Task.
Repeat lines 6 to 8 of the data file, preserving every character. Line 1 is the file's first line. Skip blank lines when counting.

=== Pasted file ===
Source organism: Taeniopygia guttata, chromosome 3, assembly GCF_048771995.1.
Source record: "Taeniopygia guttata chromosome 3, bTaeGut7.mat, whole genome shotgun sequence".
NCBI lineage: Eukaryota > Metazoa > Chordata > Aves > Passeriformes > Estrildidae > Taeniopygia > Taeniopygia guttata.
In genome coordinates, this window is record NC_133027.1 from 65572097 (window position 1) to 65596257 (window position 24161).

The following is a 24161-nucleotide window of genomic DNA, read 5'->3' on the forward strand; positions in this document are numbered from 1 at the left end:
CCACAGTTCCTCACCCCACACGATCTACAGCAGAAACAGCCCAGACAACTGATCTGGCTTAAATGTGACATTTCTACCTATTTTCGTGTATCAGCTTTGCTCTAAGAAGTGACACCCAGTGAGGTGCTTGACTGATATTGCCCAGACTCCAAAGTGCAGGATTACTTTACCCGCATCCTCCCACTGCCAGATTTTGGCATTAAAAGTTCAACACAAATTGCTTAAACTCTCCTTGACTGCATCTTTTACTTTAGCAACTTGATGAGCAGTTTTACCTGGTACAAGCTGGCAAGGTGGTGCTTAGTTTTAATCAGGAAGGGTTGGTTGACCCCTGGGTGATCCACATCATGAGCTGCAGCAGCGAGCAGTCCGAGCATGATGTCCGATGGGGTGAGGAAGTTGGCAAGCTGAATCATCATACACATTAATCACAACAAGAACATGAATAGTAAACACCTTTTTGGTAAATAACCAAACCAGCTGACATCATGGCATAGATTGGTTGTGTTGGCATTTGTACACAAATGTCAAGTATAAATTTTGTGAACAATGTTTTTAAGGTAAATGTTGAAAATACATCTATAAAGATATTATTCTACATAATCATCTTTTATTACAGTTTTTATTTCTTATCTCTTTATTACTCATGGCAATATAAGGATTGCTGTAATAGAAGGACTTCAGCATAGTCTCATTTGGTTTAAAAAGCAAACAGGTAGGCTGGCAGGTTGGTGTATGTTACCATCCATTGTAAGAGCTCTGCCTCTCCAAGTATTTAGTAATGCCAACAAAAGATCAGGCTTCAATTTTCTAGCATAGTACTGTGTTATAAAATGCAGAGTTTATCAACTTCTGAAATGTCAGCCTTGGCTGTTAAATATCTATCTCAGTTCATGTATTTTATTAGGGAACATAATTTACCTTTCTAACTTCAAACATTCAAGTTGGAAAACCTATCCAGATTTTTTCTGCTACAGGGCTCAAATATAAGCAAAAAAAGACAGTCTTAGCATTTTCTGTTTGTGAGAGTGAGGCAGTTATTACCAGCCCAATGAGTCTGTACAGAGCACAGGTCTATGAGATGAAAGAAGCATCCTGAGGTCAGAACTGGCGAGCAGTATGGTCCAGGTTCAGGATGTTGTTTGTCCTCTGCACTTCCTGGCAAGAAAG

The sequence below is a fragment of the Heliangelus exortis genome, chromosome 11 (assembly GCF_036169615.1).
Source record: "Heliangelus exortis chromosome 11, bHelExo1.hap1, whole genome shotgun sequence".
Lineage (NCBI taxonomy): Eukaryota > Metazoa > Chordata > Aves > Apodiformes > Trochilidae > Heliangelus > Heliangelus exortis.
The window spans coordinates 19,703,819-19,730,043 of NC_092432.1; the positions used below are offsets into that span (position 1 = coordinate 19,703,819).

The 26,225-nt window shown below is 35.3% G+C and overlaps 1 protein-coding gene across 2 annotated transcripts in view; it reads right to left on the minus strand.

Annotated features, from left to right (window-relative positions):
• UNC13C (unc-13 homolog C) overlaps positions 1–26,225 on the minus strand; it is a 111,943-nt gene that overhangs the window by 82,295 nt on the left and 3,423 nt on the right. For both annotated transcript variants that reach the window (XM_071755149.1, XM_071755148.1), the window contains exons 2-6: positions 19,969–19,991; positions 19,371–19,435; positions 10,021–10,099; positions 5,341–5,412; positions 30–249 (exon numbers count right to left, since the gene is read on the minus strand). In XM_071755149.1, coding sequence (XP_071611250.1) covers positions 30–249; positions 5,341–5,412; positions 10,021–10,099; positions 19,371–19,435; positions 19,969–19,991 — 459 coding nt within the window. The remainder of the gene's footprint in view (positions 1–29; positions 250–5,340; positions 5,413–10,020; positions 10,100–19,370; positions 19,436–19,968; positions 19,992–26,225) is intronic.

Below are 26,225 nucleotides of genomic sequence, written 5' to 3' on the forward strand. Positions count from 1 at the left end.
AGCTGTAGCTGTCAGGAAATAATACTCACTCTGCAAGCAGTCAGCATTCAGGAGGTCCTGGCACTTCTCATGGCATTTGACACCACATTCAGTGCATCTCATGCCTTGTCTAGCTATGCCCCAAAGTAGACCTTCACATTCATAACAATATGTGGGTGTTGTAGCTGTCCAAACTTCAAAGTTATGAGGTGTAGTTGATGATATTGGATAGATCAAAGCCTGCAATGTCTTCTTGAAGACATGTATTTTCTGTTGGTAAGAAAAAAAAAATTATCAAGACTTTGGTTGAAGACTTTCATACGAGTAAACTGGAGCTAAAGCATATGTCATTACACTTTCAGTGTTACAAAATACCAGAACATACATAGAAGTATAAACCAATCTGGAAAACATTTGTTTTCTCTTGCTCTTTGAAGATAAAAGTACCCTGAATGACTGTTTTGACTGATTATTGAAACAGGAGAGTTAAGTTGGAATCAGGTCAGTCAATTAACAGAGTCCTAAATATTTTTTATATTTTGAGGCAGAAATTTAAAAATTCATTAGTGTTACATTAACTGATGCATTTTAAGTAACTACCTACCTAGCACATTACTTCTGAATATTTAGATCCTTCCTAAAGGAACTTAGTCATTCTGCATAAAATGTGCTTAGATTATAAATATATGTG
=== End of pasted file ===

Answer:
CCACAGTTCCTCACCCCACACGATCTACAGCAGAAACAGCCCAGACAACTGATCTGGCTTAAATGTGACATTTCTACCTATTTTCGTGTATCAGCTTTGCTCTAAGAAGTGACACCCAGTGAGGTGCTTGACTGATATTGCCCAGACTCCAAAGTGCAGGATTACTTTACCCGCATCCTCCCACTGCCAGATTTTGGCATTAAAAGTTCAACACAAATTGCTTAAACTCTCCTTGACTGCATCTTTTACTTTAGCAACTTGATGAGCAGTTTTACCTGGTACAAGCTGGCAAGGTGGTGCTTAGTTTTAATCAGGAAGGGTTGGTTGACCCCTGGGTGATCCACATCATGAGCTGCAGCAGCGAGCAGTCCGAGCATGATGTCCGATGGGGTGAGGAAGTTGGCAAGCTGAATCATCATACACATTAATCACAACAAGAACATGAATAGTAAACACCTTTTTGGTAAATAACCAAACCAGCTGACATCATGGCATAGATTGGTTGTGTTGGCATTTGTACACAAATGTCAAGTATAAATTTTGTGAACAATGTTTTTAAGGTAAATGTTGAAAATACATCTATAAAGATATTATTCTACATAATCATCTTTTATTACAGTTTTTATTTCTTATCTCTTTATTACTCATGGCAATATAAGGATTGCTGTAATAGAAGGACTTCAGCATAGTCTCATTTGGTTTAAAAAGCAAACAGGTAGGCTGGCAGGTTGGTGTATGTTACCATCCATTGTAAGAGCTCTGCCTCTCCAAGTATTTAGTAATGCCAACAAAAGATCAGGCTTCAATTTTCTAGCATAGTACTGTGTTATAAAATGCAGAGTTTATCAACTTCTGAAATGTCAGCCTTGGCTGTTAAATATCTATCTCAGTTCATGTATTTTATTAGGGAACATAATTTACCTTTCTAACTTCAAACATTCAAGTTGGAAAACCTATCCAGATTTTTTCTGCTACAGGGCTCAAATATAAGCAAAAAAAGACAGTCTTAGCATTTTCTGTTTGTGAGAGTGAGGCAGTTATTACCAGCCCAATGAGTCTGTACAGAGCACAGGTCTATGAGATGAAAGAAGCATCCTGAGGTCAGAACTGGCGAGCAGTATGGTCCAGGTTCAGGATGTTGTTTGTCCTCTGCACTTCCTGGCAAGAAAG

The sequence below is a fragment of the Heliangelus exortis genome, chromosome 11 (assembly GCF_036169615.1).
Source record: "Heliangelus exortis chromosome 11, bHelExo1.hap1, whole genome shotgun sequence".